For beginners, this book is kind of a rough ride, because it’s so Korean intensive and prefers to explain through numerous examples and as few English words as possible. It also concentrates on learning the formal tenses of Korean, which drives me nuts, since that’s not as useful. I’d recommend switching between this textbook and one of the online resources, because dang does it get boring. But the content is useful, rigorous and helpful if you can get past the eye-stabbingly-bland design and give it some brain work. It’s also a nice place to dig up new vocabulary words, if you’re into that flashcard kind of thing.

Children’s Books

Wait, really? Yes. Revert to childhood, crack open a story for two-year-olds and bask in the simple, decipherable sentences that you actually have a chance of understanding. This is wonderful for noticing typical sentence patterns and learning words like, “once upon a time”, “magic”, and “dedication”. Don’t worry, no one is forcing you to take those books out in public, it’s okay to keep that at home.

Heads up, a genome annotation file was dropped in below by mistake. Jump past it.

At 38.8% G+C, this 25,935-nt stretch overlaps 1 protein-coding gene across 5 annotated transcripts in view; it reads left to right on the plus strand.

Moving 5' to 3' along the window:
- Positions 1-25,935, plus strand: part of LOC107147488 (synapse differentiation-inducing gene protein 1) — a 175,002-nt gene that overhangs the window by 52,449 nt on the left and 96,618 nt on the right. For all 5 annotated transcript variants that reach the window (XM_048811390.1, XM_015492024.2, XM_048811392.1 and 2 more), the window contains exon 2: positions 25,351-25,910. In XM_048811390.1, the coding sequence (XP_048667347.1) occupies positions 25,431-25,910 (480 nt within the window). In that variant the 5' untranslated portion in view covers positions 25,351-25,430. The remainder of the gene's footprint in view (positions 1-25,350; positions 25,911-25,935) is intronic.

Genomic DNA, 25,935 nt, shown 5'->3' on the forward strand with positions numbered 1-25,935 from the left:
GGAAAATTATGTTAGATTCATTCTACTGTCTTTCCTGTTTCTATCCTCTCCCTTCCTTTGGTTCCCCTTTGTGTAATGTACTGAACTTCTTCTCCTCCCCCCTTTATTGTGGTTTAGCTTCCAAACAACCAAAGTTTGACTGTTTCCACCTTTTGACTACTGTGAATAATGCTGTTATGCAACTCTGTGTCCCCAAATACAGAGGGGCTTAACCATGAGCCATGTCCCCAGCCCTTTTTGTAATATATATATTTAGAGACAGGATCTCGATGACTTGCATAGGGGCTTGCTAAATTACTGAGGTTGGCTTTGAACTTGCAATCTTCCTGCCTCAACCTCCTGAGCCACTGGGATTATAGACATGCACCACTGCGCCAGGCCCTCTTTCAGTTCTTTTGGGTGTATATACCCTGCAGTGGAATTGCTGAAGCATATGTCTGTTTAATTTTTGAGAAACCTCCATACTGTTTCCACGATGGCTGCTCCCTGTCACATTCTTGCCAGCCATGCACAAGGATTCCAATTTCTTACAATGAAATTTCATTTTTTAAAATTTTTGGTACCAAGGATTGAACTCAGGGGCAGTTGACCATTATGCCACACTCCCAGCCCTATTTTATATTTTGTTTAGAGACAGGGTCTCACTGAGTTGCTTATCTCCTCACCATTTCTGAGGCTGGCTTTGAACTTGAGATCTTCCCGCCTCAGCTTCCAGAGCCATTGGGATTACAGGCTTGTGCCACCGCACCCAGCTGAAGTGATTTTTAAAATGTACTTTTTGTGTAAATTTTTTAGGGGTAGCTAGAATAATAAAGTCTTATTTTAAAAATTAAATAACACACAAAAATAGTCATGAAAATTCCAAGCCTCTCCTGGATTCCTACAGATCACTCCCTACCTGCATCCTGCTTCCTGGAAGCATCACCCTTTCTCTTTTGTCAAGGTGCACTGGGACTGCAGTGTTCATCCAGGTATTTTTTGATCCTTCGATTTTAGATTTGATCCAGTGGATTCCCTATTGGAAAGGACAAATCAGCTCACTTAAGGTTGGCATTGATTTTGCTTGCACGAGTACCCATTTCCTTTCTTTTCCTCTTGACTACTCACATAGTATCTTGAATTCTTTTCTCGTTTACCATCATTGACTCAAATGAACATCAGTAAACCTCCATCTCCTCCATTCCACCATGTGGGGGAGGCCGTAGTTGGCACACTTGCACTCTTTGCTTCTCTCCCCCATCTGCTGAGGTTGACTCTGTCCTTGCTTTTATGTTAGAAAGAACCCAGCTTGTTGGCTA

In-Person

A Native-Speaking Language Exchange Partner

This is one of the aspects of learning Korean that I’m lacking and I’m constantly wishing I knew someone in this tiny, 40-year-old-man infested country town! But really: work your hardest to find a native Korean who’s willing to meet you somewhat regularly for conversation practice. (Or meet them virtually, using iTalki, above!) I met someone for the first couple months of my studies and it really helped me start off with correct Korean pronunciation. I once paid my Korean tutor in alcohol to make sure I could read the alphabet correctly, before I arrived in Korea. Whatever you have to do, do it. It doesn’t matter what stage of learning you’re at, you can figure out something for them to help you with on a weekly basis, even if that’s just listening to you repeat the same 25 nouns for half an hour.